The 37th annual Maine Fishermen's Forum took place last week at the Samoset Resort in Rockport, and once again served up an opportunity to look, listen and talk about the state of Maine's fishing industries. Fishermen, federal and state scientists, seafood dealers, environmental organizations, state legislators, and individuals working in the state's many different fisheries industries ate, drank and argued together in a noisy but cheerful atmosphere.

Governor LePage addressed forum-goers on Friday morning before introducing the new Department of Marine Resources (DMR) commissioner, Patrick Keliher, who was confirmed in late January. The governor said his administration is committed to moving the fishing industries of the state forward: "They are economic engines, but more than that they are a lifestyle." He called for better identification and marketing of Maine's lobsters in the face of mislabeling by other states and Canadian provinces.

Commissioner Keliher said DMR's mission is to "sustain the resources and our coastal communities." To do that, he intends to emphasize proactive planning in order to forestall any abrupt dips or changes in the state's fishing industries. "We have a lot we can do to control our own destiny," he said.

Finding ways to boost the state's groundfishing fleet continues as a DMR priority, according to Keliher, who said that he is encouraged by the six groundfishing permits now contained in the state's permit bank. When asked about the possibility that the state will allow groundfish draggers to land lobsters caught in their nets in Maine - a bone of great contention last year - Keliher said, "That conversation has to happen as part of the equation to address issues in the groundfish industry. But it is a political question. I challenge the fishermen and the lobster industry to have that conversation."

Shrimp Fishery

The abrupt closure of the shrimp season in mid-February brought a few angry questions from shrimp fishermen. They wanted to know what were the agency's plans to maintain that lucrative but cyclical fishery. "In the long run, do we want to see just a few boats catching [shrimp]? No. We don't want to have two or three New Bedfords in the state and nothing else. We want to grow the resource and retain access for the fleet. So we need to figure out the right amount of participants in a fishery like shrimp," Keliher responded.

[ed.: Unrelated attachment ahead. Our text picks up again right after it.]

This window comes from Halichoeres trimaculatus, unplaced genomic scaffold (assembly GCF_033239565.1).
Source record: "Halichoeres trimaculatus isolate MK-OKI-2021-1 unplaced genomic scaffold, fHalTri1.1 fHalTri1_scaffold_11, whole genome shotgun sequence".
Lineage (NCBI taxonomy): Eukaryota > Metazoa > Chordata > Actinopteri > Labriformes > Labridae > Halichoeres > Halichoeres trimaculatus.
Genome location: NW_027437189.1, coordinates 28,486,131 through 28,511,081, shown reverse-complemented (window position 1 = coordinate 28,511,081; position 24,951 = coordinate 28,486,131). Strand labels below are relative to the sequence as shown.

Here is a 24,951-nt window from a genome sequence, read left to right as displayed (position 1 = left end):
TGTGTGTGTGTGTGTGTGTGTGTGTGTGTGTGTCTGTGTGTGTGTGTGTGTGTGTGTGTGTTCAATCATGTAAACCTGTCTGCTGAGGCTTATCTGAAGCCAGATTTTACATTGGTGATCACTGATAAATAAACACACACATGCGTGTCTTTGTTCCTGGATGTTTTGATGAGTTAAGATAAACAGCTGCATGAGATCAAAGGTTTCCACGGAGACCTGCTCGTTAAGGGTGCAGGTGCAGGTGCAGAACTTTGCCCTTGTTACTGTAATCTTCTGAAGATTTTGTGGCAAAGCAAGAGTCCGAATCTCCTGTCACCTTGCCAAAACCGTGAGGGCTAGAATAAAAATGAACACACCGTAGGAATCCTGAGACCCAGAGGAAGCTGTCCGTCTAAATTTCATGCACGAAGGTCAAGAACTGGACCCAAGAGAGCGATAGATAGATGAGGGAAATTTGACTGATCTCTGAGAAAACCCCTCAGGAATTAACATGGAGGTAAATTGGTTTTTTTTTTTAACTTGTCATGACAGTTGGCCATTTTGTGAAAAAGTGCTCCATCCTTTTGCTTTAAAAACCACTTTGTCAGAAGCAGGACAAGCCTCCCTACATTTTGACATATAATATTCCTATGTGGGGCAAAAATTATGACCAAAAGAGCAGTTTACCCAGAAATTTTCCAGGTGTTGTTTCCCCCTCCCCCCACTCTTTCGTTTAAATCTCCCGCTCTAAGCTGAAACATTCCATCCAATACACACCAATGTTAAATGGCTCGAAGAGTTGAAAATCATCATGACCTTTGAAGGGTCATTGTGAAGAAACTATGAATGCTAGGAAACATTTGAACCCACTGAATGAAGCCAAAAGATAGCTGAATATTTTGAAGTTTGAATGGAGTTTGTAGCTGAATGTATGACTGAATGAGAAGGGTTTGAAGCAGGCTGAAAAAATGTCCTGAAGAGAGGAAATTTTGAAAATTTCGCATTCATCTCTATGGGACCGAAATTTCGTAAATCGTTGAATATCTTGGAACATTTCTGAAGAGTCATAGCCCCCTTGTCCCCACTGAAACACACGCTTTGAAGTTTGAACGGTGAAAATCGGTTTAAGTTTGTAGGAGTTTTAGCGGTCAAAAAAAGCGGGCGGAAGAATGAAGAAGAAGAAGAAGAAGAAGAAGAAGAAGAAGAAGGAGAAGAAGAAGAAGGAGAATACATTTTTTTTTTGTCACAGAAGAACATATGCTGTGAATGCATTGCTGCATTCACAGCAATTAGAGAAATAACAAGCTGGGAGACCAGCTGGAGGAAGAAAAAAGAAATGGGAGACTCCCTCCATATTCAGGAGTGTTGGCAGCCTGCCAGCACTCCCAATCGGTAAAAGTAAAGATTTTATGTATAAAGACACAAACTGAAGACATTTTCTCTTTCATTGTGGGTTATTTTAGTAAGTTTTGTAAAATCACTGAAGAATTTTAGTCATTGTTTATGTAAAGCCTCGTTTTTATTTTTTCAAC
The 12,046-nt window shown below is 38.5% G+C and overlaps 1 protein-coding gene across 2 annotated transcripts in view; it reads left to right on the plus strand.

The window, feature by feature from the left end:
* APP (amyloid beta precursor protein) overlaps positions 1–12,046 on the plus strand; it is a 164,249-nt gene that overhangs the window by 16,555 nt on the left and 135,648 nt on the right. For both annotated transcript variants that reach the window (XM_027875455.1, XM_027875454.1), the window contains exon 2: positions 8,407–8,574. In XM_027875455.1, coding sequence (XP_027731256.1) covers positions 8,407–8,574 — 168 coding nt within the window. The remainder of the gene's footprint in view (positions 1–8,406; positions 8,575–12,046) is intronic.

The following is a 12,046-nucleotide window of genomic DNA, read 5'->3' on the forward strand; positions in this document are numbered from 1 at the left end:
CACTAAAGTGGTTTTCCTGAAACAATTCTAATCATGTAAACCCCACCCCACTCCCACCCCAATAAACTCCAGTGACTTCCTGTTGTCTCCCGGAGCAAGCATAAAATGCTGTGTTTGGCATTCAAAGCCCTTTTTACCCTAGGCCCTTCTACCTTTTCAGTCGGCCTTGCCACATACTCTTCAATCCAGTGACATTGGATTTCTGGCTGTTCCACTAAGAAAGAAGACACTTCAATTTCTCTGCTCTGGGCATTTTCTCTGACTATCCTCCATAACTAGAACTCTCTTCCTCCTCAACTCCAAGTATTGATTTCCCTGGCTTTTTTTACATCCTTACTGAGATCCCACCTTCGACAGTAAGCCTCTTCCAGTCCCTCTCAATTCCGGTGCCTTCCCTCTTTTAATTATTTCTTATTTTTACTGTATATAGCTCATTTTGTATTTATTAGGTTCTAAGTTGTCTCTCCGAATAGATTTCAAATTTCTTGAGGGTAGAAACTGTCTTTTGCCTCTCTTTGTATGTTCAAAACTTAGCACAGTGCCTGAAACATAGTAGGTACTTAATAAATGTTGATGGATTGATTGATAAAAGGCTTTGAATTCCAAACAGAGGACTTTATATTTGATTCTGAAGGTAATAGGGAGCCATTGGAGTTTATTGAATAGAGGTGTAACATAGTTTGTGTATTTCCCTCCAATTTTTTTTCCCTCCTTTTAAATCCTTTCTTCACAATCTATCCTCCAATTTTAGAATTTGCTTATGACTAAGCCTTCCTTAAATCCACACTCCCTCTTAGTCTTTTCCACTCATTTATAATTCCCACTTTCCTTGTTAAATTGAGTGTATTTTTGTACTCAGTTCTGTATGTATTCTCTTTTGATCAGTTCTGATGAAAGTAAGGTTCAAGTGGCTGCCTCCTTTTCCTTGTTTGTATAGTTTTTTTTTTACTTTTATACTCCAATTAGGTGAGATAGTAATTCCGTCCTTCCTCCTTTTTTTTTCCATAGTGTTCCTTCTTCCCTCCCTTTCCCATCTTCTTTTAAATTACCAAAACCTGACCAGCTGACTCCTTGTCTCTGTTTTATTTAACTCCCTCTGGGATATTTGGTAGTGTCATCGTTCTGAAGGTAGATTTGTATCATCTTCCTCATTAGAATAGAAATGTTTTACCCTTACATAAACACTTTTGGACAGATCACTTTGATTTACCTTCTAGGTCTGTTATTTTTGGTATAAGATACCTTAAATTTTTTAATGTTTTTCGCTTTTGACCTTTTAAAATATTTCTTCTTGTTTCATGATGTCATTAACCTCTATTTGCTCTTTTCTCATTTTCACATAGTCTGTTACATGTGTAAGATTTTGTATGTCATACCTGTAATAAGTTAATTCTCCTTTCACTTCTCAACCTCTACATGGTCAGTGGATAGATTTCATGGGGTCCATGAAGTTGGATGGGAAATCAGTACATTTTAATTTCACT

NMFS's Difficulties

Later that day top officials of the National Marine Fisheries Service (NMFS) spoke in a panel discussion. NMFS has been beset with problems in its Northeast region's enforcement and science offices for the past several years. Samuel Rauch, the acting administrator of NMFS, hastened to assure the audience that things had changed. He introduced Bill Karp, acting director of Northeast Fisheries Science Center in Woods Hole, Massachusetts; Bruce Buckson, the new head of NOAA's Office of Law Enforcement; and

Dan Morris, NMFS acting regional administrator for the Northeast.

"The number-one challenge for the agency is communications," Morris admitted. "We need better ways of communicating what is happening and getting involvement in problem-solving. The second challenge is money. And the third is improving data analysis and timeliness."

Karp, who spent the past 25 years in NMFS's Alaska Science Center, commented on the adversarial relationship between New England fishermen and NMFS officials. "Overall, there is more interest in the work of the Science Center here than in Alaska," he said. "But there's a less collegial role here between scientists and the industry. Part of that is due to the shape of the resource. In Alaska the TACs [Total Allowable Catch] for most species have stayed at consistent levels over the years and allowed industry to plan. That's not been so here." There were vigorous nods from the audience.
Scallop Fishery, Closures

On Saturday the hot topic of the morning concerned the scallop fishery. The state closed 13 different areas of the coast to all scalloping in 2009, when landings indicated scallops were overharvested. Those areas are due to be reopened this spring. Since then, fishermen have sputtered along; this year, the fishery in East and South bays in Cobscook Bay was closed abruptly after two weeks when DMR found that sublegal (less than four inches in size) scallops were dominant and the harvestable scallops contained small meats.

Kevin Kelly, a DMR scientist at the agency's Boothbay Harbor laboratory, conducts surveys of the state's scallop beds. The surveys rotate among Cobscook Bay, eastern and western Maine each year. In 2010 Kelly surveyed all of Cobscook Bay; in the fall of 2011 he surveyed the closed areas along the coast. "We want to know how many scallops are above or below the minimum size and what the scallop density is in the closed areas," he said.